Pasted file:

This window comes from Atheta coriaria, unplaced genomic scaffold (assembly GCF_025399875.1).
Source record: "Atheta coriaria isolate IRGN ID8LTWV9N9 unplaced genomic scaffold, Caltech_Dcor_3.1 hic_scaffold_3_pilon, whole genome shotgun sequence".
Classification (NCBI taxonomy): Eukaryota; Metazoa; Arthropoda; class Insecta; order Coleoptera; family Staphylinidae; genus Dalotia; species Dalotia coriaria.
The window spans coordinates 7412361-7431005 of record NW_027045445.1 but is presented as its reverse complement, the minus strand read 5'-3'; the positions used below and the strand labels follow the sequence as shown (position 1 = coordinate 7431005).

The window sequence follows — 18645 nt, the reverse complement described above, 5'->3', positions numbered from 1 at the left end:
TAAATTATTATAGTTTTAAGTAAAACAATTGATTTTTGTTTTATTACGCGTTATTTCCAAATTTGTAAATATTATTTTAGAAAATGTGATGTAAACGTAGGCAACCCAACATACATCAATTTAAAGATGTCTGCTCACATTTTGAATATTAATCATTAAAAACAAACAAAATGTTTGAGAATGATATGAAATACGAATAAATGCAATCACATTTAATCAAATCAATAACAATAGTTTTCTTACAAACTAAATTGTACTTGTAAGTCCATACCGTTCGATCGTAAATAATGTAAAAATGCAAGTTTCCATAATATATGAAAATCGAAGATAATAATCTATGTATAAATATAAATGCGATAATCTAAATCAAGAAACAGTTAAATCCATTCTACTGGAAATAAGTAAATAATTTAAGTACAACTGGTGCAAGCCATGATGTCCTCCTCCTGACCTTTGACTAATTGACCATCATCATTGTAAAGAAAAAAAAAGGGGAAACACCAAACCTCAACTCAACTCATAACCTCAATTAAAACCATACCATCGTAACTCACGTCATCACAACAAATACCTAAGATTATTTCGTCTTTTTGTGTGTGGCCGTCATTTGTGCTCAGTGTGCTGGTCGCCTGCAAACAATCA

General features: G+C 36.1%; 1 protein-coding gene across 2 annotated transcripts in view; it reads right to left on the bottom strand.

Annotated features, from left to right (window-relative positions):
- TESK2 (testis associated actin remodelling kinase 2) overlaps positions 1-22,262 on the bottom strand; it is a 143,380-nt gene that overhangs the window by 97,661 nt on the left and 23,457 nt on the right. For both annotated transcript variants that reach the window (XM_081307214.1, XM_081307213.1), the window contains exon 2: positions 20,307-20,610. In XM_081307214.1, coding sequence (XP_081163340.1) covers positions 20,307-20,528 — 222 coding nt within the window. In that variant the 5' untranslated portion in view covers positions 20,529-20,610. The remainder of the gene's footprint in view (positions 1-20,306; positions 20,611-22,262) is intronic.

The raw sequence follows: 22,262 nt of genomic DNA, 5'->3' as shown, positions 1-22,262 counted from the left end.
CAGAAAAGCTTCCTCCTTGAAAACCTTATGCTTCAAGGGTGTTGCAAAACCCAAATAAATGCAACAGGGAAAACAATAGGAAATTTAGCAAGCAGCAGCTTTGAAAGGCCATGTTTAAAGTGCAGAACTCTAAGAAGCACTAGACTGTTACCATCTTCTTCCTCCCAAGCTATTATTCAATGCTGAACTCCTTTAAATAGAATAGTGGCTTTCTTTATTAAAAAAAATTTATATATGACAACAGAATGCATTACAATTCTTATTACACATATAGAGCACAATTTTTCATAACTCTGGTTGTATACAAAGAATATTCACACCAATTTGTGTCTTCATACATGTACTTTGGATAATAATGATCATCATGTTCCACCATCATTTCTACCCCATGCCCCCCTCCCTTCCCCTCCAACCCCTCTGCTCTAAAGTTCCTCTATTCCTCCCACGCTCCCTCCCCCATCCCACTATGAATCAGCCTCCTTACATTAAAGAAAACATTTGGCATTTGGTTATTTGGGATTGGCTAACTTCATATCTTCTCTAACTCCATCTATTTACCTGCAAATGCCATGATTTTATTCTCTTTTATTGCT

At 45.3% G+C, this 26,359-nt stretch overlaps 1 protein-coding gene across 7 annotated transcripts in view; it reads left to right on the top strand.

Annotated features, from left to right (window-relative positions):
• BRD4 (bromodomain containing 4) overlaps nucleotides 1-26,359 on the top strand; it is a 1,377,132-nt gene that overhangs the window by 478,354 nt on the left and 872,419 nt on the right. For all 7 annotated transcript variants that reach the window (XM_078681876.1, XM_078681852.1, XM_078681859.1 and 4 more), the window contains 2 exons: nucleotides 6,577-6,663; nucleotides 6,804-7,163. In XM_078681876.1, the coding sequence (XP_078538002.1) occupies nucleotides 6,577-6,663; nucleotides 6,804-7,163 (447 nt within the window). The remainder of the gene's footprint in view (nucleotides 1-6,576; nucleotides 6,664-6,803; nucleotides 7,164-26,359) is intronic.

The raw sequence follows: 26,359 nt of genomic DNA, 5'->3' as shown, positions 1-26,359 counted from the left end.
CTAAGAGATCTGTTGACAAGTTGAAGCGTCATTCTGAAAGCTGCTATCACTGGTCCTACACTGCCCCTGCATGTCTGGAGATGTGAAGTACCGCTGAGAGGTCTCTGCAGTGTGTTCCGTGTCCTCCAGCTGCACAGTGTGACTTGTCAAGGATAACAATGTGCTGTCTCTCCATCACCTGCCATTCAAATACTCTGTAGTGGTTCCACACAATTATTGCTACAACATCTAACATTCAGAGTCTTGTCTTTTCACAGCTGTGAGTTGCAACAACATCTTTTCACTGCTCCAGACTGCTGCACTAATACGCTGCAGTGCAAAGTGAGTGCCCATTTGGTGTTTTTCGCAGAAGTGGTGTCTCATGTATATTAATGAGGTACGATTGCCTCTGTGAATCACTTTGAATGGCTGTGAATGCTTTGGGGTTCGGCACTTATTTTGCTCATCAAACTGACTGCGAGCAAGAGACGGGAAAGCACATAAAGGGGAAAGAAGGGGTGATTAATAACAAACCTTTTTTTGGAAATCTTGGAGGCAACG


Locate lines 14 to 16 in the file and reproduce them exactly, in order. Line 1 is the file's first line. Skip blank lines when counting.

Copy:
• BRD4 (bromodomain containing 4) overlaps nucleotides 1-26,359 on the top strand; it is a 1,377,132-nt gene that overhangs the window by 478,354 nt on the left and 872,419 nt on the right. For all 7 annotated transcript variants that reach the window (XM_078681876.1, XM_078681852.1, XM_078681859.1 and 4 more), the window contains 2 exons: nucleotides 6,577-6,663; nucleotides 6,804-7,163. In XM_078681876.1, the coding sequence (XP_078538002.1) occupies nucleotides 6,577-6,663; nucleotides 6,804-7,163 (447 nt within the window). The remainder of the gene's footprint in view (nucleotides 1-6,576; nucleotides 6,664-6,803; nucleotides 7,164-26,359) is intronic.

The raw sequence follows: 26,359 nt of genomic DNA, 5'->3' as shown, positions 1-26,359 counted from the left end.
CTAAGAGATCTGTTGACAAGTTGAAGCGTCATTCTGAAAGCTGCTATCACTGGTCCTACACTGCCCCTGCATGTCTGGAGATGTGAAGTACCGCTGAGAGGTCTCTGCAGTGTGTTCCGTGTCCTCCAGCTGCACAGTGTGACTTGTCAAGGATAACAATGTGCTGTCTCTCCATCACCTGCCATTCAAATACTCTGTAGTGGTTCCACACAATTATTGCTACAACATCTAACATTCAGAGTCTTGTCTTTTCACAGCTGTGAGTTGCAACAACATCTTTTCACTGCTCCAGACTGCTGCACTAATACGCTGCAGTGCAAAGTGAGTGCCCATTTGGTGTTTTTCGCAGAAGTGGTGTCTCATGTATATTAATGAGGTACGATTGCCTCTGTGAATCACTTTGAATGGCTGTGAATGCTTTGGGGTTCGGCACTTATTTTGCTCATCAAACTGACTGCGAGCAAGAGACGGGAAAGCACATAAAGGGGAAAGAAGGGGTGATTAATAACAAACCTTTTTTTGGAAATCTTGGAGGCAACG